If you were familair with the software, you should have known that the answers required are usually not entered in scientific notation i.e I had an online assignment for first year physics and we were required to enter angles. After my first use of the software I found out that the program only accepted degrees and not radians. Hence, my next answers where all in degrees.
 
  • #16
They decided to give me full credit for all answers, whew.
 
  • #17
1MileCrash said:
It is textbook based, the instructor does not make the test. It is randomized questions based on the chapter's subject matter.

gb7nash said:
I would fight it then. If there's nowhere on the site that specifies and the professor didn't tell you, you should get the credit back.

I would note here, that if it is based on textbooks and the textbooks have a specific notation, that should be all you need.

If for example, the textbooks have always written 1,000,000 instead of 1x106 then you should be aware what format they are expecting.
 
  • #18
1MileCrash said:
They decided to give me full credit for all answers, whew.

I'm glad your instructors are reasonable!
 

What is business calculus?

Business calculus is a branch of mathematics that focuses on solving real-world problems related to business and economics. It involves the use of mathematical concepts and techniques to analyze and model business situations.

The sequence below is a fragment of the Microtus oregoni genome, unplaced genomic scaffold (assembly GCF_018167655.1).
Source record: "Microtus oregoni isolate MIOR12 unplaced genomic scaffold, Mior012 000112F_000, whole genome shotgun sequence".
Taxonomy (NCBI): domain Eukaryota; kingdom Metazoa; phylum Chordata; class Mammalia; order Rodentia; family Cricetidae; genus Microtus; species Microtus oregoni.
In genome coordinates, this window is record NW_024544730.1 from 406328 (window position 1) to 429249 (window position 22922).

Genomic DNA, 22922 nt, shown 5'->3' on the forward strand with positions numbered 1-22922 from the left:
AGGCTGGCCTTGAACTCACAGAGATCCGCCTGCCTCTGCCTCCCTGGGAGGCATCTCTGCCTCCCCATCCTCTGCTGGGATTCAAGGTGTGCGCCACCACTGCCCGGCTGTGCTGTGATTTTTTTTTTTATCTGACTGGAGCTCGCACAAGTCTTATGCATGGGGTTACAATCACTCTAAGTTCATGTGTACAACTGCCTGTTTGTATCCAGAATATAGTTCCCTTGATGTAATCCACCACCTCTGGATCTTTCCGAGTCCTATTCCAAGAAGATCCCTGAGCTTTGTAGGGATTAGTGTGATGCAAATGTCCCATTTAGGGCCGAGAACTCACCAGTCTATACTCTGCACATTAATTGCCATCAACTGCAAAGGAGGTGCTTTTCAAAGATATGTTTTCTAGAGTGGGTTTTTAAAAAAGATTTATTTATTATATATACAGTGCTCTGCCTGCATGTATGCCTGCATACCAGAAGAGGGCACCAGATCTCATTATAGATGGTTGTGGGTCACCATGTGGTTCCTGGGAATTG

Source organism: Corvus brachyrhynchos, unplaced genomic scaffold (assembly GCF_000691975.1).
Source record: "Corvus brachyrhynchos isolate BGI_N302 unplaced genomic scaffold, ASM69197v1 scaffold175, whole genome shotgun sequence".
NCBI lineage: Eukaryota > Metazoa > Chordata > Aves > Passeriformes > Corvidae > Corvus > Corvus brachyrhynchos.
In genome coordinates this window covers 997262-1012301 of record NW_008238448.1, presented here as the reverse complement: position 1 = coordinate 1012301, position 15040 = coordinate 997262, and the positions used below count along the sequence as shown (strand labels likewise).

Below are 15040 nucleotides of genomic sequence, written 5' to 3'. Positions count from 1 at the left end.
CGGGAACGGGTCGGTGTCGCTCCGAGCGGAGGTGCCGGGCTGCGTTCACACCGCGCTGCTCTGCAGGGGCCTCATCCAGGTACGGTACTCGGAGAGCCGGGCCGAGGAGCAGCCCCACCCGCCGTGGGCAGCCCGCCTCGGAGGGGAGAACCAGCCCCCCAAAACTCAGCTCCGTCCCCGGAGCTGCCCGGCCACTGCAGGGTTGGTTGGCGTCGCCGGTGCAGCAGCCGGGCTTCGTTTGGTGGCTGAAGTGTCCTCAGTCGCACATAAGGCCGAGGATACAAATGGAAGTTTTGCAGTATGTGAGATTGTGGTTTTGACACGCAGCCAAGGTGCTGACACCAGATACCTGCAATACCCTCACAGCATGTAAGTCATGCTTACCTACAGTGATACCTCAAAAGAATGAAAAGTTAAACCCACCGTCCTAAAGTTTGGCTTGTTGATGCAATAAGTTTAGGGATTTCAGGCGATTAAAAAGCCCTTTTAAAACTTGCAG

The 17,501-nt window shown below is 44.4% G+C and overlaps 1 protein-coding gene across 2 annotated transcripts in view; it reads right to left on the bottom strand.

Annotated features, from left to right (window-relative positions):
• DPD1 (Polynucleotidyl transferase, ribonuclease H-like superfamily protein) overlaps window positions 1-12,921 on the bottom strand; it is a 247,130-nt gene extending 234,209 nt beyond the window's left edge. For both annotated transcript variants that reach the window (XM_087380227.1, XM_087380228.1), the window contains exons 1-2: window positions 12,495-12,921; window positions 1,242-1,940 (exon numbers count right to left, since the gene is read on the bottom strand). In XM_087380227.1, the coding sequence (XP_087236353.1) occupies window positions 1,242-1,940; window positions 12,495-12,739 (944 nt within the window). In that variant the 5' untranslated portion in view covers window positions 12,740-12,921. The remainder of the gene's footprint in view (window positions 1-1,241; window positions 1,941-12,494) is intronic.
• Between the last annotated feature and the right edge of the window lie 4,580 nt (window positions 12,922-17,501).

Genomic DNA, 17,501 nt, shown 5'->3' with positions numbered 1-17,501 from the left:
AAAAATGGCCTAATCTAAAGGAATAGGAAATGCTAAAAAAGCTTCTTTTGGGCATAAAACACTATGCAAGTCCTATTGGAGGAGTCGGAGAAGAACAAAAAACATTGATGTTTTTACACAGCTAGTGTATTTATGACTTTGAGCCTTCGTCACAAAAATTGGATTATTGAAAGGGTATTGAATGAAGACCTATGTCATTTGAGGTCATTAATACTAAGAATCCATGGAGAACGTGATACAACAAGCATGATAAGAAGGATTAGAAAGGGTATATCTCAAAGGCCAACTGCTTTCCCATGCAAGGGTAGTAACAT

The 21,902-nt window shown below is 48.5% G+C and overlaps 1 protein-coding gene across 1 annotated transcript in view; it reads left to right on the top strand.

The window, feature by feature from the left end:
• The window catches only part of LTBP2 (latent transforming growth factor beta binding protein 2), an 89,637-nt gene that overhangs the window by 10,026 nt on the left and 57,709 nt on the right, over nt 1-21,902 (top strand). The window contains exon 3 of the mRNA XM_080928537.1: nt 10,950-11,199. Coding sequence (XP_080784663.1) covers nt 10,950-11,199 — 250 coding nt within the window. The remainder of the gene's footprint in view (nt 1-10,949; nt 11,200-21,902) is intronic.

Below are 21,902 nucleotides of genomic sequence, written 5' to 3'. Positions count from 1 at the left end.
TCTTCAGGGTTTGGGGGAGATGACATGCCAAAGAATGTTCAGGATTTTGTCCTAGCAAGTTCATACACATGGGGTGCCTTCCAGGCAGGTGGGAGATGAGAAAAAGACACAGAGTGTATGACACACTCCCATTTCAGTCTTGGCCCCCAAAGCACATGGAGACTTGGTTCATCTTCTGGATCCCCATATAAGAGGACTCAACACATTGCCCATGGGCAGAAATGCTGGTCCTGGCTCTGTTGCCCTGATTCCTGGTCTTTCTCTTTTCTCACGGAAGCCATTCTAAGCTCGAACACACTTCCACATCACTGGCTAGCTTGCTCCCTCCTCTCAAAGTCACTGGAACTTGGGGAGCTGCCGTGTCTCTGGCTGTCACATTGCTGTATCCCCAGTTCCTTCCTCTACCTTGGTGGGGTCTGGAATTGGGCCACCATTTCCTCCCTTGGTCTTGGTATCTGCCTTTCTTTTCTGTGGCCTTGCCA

Why is it important to take a business calculus class?

Business calculus is important because it provides valuable skills and knowledge that can be applied in various fields such as finance, economics, marketing, and management. It also helps in developing critical thinking and problem-solving skills.

What topics are typically covered in a business calculus class?

A business calculus class usually covers topics such as functions, limits, derivatives, optimization, and integration. These topics are specifically applied to business and economic scenarios.

Do I need a strong math background to take a business calculus class?

While a strong math background can be helpful, it is not necessarily required to take a business calculus class. However, a basic understanding of algebra and trigonometry is usually recommended.

How can business calculus be applied in the real world?

Business calculus can be applied in various real-world situations such as calculating profit and loss, analyzing market trends, determining optimal production levels, and making financial decisions. It is a valuable tool for businesses to make informed and strategic decisions.

Similar threads

Replies
1
Views
44
Replies
4
Views
1K
Replies
15
Views
1K
  • STEM Academic Advising
Replies
17
Views
2K
  • STEM Academic Advising
Replies
3
Views
5K
  • STEM Academic Advising
Replies
11
Views
1K
  • General Discussion
Replies
8
Views
3K
  • STEM Academic Advising
Replies
13
Views
1K
  • STEM Academic Advising
Replies
5
Views
2K
Replies
127
Views
16K
Back
Top